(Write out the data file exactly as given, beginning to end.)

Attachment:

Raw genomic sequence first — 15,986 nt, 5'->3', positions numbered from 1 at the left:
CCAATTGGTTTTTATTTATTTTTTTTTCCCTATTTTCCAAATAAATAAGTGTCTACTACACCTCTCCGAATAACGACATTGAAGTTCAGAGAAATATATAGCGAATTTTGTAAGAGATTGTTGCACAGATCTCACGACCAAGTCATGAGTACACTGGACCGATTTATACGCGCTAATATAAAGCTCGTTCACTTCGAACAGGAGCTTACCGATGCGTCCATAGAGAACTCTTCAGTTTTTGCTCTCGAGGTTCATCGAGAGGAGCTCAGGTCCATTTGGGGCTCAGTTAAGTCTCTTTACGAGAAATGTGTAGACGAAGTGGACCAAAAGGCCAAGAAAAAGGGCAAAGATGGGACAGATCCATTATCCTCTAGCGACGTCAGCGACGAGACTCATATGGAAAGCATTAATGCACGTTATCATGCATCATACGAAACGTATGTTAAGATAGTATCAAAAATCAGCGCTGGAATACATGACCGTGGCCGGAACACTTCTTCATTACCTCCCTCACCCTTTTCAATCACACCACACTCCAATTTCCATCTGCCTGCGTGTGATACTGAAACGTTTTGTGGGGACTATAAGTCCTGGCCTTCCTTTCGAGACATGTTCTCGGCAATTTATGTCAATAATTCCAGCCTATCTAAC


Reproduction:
Raw genomic sequence first — 15,986 nt, 5'->3', positions numbered from 1 at the left:
CCAATTGGTTTTTATTTATTTTTTTTTCCCTATTTTCCAAATAAATAAGTGTCTACTACACCTCTCCGAATAACGACATTGAAGTTCAGAGAAATATATAGCGAATTTTGTAAGAGATTGTTGCACAGATCTCACGACCAAGTCATGAGTACACTGGACCGATTTATACGCGCTAATATAAAGCTCGTTCACTTCGAACAGGAGCTTACCGATGCGTCCATAGAGAACTCTTCAGTTTTTGCTCTCGAGGTTCATCGAGAGGAGCTCAGGTCCATTTGGGGCTCAGTTAAGTCTCTTTACGAGAAATGTGTAGACGAAGTGGACCAAAAGGCCAAGAAAAAGGGCAAAGATGGGACAGATCCATTATCCTCTAGCGACGTCAGCGACGAGACTCATATGGAAAGCATTAATGCACGTTATCATGCATCATACGAAACGTATGTTAAGATAGTATCAAAAATCAGCGCTGGAATACATGACCGTGGCCGGAACACTTCTTCATTACCTCCCTCACCCTTTTCAATCACACCACACTCCAATTTCCATCTGCCTGCGTGTGATACTGAAACGTTTTGTGGGGACTATAAGTCCTGGCCTTCCTTTCGAGACATGTTCTCGGCAATTTATGTCAATAATTCCAGCCTATCTAAC